Japanese man to run 10,000 km to promote awareness of child abuse

Japanese man to run 10,000 km to promote awareness of child abuse
Yukio Inoue practices in Tachikawa, western Tokyo, for his upcoming run to raise awareness about child abuse.

A former official at the Tokyo metropolitan government plans to run throughout the nation to call for the prevention of child abuse.

Yukio Inoue, 61, of Ome, western Tokyo, will start the run from Yokohama in October, and plans to cover about 10,000 kilometers over about one year.

"I hope to make the run an opportunity for people to join hands for children's sake," he said.

Inoue started track and field when he was a middle school student and continued through university.

He joined the metropolitan government in 1981.

Inoue worked for a total of 28 years at facilities that help young people become self-reliant and child consultation centers, where he saw many children facing hardships.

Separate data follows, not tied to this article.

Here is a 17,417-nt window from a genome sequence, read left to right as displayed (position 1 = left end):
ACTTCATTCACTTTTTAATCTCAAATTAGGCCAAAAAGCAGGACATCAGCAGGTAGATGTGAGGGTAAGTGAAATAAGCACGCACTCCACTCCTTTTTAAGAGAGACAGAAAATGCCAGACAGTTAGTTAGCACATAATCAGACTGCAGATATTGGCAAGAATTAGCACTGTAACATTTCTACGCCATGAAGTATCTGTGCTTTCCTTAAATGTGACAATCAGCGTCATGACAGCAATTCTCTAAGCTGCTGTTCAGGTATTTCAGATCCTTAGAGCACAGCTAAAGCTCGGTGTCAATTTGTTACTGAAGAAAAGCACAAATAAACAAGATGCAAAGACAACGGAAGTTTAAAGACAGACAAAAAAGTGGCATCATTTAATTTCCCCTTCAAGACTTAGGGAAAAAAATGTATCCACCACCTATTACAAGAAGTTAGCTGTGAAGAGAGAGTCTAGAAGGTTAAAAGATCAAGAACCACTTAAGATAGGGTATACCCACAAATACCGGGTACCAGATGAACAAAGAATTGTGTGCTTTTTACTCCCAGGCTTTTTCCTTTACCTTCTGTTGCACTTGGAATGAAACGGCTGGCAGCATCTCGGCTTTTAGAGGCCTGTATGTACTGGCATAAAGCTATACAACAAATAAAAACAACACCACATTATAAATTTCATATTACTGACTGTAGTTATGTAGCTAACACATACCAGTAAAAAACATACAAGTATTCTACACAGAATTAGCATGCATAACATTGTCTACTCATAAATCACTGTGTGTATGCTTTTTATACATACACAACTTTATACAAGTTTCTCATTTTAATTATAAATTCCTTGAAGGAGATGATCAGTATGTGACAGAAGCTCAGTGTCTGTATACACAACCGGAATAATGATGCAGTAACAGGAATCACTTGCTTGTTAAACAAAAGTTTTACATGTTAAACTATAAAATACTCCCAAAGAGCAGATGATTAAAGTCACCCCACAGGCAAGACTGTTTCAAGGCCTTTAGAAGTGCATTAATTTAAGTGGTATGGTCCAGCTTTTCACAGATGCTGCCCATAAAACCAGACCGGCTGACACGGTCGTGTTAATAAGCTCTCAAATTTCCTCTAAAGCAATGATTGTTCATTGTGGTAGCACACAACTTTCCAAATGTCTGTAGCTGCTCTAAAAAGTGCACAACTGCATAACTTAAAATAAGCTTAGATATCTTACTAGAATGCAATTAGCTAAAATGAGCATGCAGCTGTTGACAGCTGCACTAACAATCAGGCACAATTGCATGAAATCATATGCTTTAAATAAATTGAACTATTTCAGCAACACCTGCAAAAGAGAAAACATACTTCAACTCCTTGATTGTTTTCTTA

A female student who had stolen was raised in a single-mother household, and she was left unattended at night by her working mother.

A boy who physically assaulted other children at a facility said to Inoue, "I was beaten regularly too while I was growing up."

"Child neglect and child abuse are underlying causes of juvenile delinquency," Inoue said.

Children subject to abuse are temporarily taken into protective custody and separated from their abusive parents, but that alone does not solve the problem.

"Municipalities, relevant school officials, area residents and others need to cooperate with each other to support such children and their parents," Inoue said.

He wondered how could he raise awareness about child abuse in various communities.

Then seven years ago, he took part in a relay race aimed at raising awareness for child abuse.

After the event, Inoue started dreaming of running all throughout Japan to call for children's protection.

His plan started taking shape after he retired from work.

In the evening of Oct. 26, he will set off from Yamashita Park in Yokohama and run through Tokyo and 46 prefectures.

Inoue also plans to visit child welfare facilities along the way.

"By interacting with many people, I think I'll be able to win wider support," Inoue said with a smile.

Inoue is looking for people to run part of the route with him to support his message, and people to help transport his luggage to the places he will stay.

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